Politics & the Nation
  • Government's plans on environmentally responsive coal mining
    • The Government is reportedly toying with the idea of classifying forest mining areas as 'go' and 'no go' areas. The 'go' areas comprise the degraded forest area, while the “no go” would include forest areas of medium and high density.
    • Environmentally sound as the proposal might be, the ministry will need to amend the Forest Conservation Act and the Environment Protection Act if it is to enforce this plan. The existing legislations do not classify forest areas as “go” and “no go”. In the absence of legislative backing, the plans to restrict mining to areas of degraded forests could well be challenged.
    • At an all India level, 55 to 60 per cent of forest area is classified as degraded.
Finance & Economy
  • SEBI brings in significant changes
    • Entry load for Mutual Fund investors to go; Anchor Investors
    • Investors will now have the freedom to directly negotiate on the fee that they pay for the services of distributors, or brokers, during the purchase of mutual fund schemes. Till now, if an investor had put in Rs 100 in a mutual fund, only Rs 97.75 was invested by the fund while the balance Rs 2.25 was paid by the fund house to distributors. From now on, investors will directly pay the distributors a fraction of the 2.25%.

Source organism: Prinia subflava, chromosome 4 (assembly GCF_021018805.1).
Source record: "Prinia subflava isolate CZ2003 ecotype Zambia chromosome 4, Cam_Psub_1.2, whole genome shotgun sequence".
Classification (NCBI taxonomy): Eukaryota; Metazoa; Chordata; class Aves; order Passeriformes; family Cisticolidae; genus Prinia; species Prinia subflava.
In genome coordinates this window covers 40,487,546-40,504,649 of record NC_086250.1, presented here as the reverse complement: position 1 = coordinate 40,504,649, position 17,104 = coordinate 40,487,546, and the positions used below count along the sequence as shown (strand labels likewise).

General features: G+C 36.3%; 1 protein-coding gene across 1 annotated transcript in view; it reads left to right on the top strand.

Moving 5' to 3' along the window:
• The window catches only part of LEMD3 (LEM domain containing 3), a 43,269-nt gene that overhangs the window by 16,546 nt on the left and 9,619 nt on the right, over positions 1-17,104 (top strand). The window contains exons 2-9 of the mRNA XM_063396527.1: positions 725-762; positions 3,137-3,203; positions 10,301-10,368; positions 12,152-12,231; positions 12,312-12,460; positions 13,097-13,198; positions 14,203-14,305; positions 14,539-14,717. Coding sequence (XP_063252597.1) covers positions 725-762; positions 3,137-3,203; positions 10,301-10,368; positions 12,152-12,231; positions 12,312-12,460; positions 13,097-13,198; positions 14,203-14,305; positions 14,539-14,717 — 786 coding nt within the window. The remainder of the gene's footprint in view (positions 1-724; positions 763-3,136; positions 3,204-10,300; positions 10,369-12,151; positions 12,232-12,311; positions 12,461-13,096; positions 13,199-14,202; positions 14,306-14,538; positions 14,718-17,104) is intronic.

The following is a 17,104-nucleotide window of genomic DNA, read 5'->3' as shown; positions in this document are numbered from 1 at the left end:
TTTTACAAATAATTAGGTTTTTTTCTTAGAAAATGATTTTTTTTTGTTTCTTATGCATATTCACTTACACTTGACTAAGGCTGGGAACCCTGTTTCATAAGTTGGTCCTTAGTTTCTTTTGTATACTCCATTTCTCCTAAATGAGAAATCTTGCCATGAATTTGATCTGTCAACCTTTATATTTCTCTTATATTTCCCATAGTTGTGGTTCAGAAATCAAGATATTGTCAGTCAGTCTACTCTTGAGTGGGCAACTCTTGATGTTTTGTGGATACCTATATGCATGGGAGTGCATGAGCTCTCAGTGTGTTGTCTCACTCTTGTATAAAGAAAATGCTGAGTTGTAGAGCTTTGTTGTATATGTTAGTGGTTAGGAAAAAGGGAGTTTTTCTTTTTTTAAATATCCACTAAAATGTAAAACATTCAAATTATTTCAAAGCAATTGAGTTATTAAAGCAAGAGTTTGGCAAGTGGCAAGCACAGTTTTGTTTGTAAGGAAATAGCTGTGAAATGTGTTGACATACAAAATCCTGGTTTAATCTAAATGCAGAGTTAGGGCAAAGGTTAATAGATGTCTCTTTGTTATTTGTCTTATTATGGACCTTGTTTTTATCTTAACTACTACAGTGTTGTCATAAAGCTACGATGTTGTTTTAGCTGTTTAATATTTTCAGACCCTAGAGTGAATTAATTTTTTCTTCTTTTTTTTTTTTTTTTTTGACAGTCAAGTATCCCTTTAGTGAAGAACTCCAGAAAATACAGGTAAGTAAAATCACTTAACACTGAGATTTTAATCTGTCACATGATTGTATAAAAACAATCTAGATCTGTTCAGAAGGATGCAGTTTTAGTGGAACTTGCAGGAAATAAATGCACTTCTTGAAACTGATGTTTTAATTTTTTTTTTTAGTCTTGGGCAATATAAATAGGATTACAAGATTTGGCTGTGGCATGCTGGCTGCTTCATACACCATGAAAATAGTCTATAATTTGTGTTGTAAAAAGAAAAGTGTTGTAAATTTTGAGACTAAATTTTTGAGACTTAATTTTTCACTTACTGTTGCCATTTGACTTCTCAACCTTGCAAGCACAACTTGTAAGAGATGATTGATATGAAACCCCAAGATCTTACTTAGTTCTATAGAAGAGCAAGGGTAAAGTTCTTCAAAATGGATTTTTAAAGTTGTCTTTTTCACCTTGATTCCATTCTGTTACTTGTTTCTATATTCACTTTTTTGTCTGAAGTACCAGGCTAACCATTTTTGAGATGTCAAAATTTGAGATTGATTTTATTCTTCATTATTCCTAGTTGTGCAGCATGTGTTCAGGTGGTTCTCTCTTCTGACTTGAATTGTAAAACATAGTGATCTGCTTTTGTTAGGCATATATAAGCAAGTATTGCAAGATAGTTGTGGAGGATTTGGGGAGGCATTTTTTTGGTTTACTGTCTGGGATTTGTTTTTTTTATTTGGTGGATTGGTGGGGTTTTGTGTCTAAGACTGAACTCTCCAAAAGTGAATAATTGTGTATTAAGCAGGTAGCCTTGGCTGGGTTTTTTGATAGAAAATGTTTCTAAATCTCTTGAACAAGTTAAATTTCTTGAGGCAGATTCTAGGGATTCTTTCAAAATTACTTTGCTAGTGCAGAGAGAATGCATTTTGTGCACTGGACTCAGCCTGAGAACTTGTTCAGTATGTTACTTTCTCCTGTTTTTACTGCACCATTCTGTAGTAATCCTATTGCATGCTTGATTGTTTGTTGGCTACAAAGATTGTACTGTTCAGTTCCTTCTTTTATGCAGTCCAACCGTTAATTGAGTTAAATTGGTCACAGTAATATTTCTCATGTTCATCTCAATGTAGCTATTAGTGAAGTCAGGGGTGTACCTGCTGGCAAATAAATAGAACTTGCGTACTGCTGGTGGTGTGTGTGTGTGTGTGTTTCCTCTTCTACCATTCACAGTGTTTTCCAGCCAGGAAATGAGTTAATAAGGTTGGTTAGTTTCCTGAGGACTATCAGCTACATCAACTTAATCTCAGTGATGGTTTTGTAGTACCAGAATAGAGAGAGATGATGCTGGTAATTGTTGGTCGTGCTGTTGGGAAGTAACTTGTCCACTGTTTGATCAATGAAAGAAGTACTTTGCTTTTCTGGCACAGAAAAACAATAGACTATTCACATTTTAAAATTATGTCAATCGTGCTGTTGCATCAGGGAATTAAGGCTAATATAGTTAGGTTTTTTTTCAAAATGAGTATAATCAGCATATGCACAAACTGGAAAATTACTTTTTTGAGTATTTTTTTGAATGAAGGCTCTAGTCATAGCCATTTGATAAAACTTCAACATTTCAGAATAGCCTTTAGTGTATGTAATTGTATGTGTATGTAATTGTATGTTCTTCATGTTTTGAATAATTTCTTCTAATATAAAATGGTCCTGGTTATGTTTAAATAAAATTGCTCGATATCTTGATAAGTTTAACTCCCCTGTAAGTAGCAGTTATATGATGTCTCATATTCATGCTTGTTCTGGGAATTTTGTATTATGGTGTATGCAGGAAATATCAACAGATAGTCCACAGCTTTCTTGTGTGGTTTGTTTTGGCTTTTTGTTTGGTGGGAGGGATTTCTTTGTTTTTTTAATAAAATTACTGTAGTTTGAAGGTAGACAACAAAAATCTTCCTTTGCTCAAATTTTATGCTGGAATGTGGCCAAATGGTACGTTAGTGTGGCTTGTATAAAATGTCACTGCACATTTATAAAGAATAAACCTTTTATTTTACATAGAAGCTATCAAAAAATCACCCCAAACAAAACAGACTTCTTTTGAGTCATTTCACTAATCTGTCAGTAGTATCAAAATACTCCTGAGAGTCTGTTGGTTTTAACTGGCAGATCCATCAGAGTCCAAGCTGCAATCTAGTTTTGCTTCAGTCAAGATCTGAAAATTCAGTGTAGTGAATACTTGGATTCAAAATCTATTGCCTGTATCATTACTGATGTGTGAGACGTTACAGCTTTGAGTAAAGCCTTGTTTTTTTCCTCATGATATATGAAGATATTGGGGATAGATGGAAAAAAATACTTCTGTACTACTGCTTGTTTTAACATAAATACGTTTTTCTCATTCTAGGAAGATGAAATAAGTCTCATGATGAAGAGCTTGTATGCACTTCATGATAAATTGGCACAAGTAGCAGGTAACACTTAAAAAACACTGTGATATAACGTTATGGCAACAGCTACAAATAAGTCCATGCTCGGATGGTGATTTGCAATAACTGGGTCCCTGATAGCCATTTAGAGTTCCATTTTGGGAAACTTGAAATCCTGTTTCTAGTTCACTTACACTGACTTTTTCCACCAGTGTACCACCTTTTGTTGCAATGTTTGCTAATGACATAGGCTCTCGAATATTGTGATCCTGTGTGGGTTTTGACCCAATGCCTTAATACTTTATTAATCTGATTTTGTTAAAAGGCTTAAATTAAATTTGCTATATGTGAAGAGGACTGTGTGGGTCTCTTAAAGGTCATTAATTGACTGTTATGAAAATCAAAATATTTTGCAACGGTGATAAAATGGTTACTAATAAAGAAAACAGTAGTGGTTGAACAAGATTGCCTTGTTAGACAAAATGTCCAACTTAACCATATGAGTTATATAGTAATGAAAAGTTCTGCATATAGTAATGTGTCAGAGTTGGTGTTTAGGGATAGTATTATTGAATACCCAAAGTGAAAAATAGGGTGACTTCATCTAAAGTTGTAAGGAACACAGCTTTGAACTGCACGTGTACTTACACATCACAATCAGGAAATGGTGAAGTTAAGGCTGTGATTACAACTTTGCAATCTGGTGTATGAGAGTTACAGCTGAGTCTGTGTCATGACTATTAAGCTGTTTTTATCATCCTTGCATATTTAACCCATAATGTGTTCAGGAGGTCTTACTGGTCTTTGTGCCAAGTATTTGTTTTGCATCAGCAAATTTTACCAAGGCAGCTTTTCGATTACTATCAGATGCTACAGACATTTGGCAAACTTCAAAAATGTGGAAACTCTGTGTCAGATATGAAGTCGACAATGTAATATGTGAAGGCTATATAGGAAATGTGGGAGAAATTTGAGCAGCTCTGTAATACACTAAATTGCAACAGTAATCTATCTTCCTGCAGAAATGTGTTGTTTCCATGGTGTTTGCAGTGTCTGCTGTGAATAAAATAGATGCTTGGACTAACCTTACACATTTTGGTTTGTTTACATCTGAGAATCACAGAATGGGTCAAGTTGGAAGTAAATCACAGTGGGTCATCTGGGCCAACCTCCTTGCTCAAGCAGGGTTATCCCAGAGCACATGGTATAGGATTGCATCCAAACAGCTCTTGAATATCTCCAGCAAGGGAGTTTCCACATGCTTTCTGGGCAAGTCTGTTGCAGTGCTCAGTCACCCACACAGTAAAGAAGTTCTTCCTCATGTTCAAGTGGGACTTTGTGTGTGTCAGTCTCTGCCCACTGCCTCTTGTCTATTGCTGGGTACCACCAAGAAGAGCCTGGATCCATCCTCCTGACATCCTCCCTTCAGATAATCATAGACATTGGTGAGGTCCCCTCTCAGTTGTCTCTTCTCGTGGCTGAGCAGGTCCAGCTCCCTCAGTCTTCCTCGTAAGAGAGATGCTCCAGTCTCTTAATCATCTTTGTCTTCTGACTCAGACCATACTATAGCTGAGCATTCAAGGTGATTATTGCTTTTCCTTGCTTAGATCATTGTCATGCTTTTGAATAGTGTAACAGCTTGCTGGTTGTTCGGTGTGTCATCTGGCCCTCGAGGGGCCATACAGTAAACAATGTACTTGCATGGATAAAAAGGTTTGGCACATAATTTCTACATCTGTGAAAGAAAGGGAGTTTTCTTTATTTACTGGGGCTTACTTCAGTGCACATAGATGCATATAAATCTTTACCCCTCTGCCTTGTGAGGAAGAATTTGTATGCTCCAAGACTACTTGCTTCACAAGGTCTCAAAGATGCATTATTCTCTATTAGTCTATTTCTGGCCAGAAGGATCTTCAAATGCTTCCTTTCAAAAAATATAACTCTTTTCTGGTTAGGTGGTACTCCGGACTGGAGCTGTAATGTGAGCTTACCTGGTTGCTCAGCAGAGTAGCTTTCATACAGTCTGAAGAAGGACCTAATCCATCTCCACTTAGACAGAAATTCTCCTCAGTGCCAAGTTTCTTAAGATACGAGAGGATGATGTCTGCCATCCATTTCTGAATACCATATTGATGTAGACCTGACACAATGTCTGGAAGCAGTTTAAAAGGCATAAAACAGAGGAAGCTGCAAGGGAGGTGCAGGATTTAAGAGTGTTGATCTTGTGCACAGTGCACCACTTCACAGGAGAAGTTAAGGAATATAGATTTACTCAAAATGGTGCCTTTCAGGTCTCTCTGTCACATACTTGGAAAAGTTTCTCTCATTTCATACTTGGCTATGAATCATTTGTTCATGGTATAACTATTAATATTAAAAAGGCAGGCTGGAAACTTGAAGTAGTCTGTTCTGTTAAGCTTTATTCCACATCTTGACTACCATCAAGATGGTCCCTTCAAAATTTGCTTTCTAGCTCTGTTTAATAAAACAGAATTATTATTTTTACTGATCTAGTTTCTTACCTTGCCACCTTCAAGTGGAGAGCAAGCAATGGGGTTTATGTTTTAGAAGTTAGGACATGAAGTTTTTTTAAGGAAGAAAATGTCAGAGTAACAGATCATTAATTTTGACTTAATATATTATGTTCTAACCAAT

• But there are concerns that doing away with an upfront commission to distributors could impact the penetration of MFs in smaller towns.
    • Sebi has introduced the concept of an anchor investor, whereby a company planning a public issue can allocate on a discretionary basis up to 30% of the QIB portion of the issue to any one of the institutional investors.
      • Curiously, however, the lockin period for such an investor is just 30 days. While the presence of a large investor could help an IPO sail through, it could be misleading for smaller investors, feel some market watchers.